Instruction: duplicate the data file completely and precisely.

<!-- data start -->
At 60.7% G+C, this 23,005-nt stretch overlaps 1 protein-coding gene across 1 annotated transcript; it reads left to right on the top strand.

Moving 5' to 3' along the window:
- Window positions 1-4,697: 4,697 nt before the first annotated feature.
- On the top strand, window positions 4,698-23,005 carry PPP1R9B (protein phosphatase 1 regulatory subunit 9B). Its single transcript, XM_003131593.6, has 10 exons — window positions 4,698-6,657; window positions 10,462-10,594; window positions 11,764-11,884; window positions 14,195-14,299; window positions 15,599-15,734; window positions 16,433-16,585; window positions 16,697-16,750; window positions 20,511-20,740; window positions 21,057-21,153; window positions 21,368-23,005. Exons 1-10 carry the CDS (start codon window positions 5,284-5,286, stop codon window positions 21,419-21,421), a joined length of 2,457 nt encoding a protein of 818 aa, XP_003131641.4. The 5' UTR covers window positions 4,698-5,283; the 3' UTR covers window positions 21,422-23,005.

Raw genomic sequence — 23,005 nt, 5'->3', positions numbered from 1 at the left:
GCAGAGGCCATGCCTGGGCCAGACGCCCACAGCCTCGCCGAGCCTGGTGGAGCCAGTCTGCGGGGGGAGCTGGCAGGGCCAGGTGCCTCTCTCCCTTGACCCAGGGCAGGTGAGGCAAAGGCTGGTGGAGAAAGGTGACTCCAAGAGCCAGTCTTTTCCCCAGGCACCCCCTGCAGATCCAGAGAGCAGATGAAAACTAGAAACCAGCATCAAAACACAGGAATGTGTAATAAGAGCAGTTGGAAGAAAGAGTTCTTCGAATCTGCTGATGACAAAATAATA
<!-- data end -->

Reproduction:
At 60.7% G+C, this 23,005-nt stretch overlaps 1 protein-coding gene across 1 annotated transcript; it reads left to right on the top strand.

Moving 5' to 3' along the window:
- Window positions 1-4,697: 4,697 nt before the first annotated feature.
- On the top strand, window positions 4,698-23,005 carry PPP1R9B (protein phosphatase 1 regulatory subunit 9B). Its single transcript, XM_003131593.6, has 10 exons — window positions 4,698-6,657; window positions 10,462-10,594; window positions 11,764-11,884; window positions 14,195-14,299; window positions 15,599-15,734; window positions 16,433-16,585; window positions 16,697-16,750; window positions 20,511-20,740; window positions 21,057-21,153; window positions 21,368-23,005. Exons 1-10 carry the CDS (start codon window positions 5,284-5,286, stop codon window positions 21,419-21,421), a joined length of 2,457 nt encoding a protein of 818 aa, XP_003131641.4. The 5' UTR covers window positions 4,698-5,283; the 3' UTR covers window positions 21,422-23,005.

Raw genomic sequence — 23,005 nt, 5'->3', positions numbered from 1 at the left:
GCAGAGGCCATGCCTGGGCCAGACGCCCACAGCCTCGCCGAGCCTGGTGGAGCCAGTCTGCGGGGGGAGCTGGCAGGGCCAGGTGCCTCTCTCCCTTGACCCAGGGCAGGTGAGGCAAAGGCTGGTGGAGAAAGGTGACTCCAAGAGCCAGTCTTTTCCCCAGGCACCCCCTGCAGATCCAGAGAGCAGATGAAAACTAGAAACCAGCATCAAAACACAGGAATGTGTAATAAGAGCAGTTGGAAGAAAGAGTTCTTCGAATCTGCTGATGACAAAATAATA